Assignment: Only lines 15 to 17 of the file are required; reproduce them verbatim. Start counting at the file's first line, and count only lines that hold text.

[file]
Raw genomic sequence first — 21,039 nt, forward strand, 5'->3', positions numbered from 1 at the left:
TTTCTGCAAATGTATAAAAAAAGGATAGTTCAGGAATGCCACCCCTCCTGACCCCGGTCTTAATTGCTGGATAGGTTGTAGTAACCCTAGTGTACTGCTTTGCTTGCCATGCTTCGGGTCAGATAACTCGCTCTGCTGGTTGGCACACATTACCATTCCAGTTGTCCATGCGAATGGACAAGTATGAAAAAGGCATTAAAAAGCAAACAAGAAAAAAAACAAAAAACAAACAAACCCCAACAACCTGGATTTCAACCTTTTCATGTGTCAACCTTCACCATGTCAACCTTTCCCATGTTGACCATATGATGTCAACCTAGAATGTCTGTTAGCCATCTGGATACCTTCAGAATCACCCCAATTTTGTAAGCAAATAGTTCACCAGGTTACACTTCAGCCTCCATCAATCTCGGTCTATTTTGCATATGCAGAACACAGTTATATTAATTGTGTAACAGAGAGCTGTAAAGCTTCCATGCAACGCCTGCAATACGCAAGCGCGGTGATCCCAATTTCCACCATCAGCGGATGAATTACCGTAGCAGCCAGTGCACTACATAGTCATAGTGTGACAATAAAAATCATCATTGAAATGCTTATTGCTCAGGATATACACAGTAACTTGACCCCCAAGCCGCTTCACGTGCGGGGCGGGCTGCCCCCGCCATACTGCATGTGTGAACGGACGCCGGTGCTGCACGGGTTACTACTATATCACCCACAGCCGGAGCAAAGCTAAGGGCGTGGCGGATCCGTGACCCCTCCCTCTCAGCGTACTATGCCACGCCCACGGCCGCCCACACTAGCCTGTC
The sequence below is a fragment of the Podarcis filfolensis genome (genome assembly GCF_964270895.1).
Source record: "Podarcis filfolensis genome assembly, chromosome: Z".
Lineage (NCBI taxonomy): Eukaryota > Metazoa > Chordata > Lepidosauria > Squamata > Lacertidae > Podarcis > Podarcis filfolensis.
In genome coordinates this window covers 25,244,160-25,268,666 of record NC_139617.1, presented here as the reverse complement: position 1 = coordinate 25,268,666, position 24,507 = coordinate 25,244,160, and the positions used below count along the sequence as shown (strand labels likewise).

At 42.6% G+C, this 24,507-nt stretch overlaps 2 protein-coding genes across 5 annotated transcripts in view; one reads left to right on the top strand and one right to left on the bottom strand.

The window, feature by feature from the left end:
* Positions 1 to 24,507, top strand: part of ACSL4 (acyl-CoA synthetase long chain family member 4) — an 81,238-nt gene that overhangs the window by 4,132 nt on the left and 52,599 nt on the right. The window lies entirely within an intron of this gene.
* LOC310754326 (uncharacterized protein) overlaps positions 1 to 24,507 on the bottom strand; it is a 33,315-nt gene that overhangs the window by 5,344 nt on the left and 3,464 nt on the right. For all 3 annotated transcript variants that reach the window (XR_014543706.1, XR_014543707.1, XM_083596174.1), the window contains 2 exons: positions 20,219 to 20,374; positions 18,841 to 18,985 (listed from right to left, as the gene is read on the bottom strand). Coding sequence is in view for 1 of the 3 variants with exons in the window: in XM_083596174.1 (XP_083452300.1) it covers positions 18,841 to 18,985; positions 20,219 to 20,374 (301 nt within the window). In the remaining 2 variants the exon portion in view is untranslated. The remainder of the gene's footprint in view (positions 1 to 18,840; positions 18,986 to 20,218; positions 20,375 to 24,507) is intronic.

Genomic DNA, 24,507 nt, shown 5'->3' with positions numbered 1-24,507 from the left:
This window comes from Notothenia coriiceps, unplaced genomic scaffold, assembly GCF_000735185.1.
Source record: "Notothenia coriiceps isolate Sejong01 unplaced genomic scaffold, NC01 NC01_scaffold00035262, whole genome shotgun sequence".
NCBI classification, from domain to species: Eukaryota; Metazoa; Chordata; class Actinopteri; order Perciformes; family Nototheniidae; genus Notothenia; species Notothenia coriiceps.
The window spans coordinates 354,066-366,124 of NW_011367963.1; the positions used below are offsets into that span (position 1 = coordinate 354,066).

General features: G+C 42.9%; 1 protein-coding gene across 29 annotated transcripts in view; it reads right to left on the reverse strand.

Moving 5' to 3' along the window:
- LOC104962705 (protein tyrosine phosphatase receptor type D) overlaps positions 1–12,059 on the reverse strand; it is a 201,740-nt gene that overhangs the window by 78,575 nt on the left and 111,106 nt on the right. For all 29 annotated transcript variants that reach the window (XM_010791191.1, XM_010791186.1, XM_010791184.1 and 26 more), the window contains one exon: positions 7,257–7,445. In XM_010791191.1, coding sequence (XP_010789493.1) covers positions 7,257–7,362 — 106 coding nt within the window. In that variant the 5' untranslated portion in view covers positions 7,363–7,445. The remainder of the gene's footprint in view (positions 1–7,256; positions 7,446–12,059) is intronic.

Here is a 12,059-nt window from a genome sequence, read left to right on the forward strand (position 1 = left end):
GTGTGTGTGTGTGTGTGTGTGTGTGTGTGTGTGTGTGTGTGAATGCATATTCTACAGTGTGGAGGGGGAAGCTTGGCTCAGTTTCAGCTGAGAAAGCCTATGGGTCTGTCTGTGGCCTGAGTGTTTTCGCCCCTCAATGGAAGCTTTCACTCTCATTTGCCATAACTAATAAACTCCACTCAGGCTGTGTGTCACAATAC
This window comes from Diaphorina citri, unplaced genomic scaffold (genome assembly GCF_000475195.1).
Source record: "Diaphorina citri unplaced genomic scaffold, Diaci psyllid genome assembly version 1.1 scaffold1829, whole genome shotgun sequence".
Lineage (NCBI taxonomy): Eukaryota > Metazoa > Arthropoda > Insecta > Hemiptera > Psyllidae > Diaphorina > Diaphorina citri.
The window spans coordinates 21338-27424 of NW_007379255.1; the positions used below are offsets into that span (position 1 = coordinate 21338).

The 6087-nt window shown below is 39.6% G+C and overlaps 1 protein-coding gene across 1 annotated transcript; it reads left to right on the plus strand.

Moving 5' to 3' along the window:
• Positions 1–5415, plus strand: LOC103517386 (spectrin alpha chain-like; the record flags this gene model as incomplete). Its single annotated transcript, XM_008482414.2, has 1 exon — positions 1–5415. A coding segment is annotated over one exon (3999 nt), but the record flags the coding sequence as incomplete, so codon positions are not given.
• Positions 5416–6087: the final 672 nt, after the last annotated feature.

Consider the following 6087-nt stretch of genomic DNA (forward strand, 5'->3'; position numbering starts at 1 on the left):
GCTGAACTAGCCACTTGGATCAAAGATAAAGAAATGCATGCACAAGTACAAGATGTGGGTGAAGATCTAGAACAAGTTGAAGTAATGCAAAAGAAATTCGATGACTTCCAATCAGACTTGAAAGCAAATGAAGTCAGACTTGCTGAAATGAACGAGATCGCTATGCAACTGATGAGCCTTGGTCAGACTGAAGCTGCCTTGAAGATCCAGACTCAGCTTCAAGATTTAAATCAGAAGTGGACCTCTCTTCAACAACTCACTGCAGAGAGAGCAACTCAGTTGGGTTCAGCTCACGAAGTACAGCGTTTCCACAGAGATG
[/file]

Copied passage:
The window spans coordinates 354,066-366,124 of NW_011367963.1; the positions used below are offsets into that span (position 1 = coordinate 354,066).

General features: G+C 42.9%; 1 protein-coding gene across 29 annotated transcripts in view; it reads right to left on the reverse strand.

Moving 5' to 3' along the window: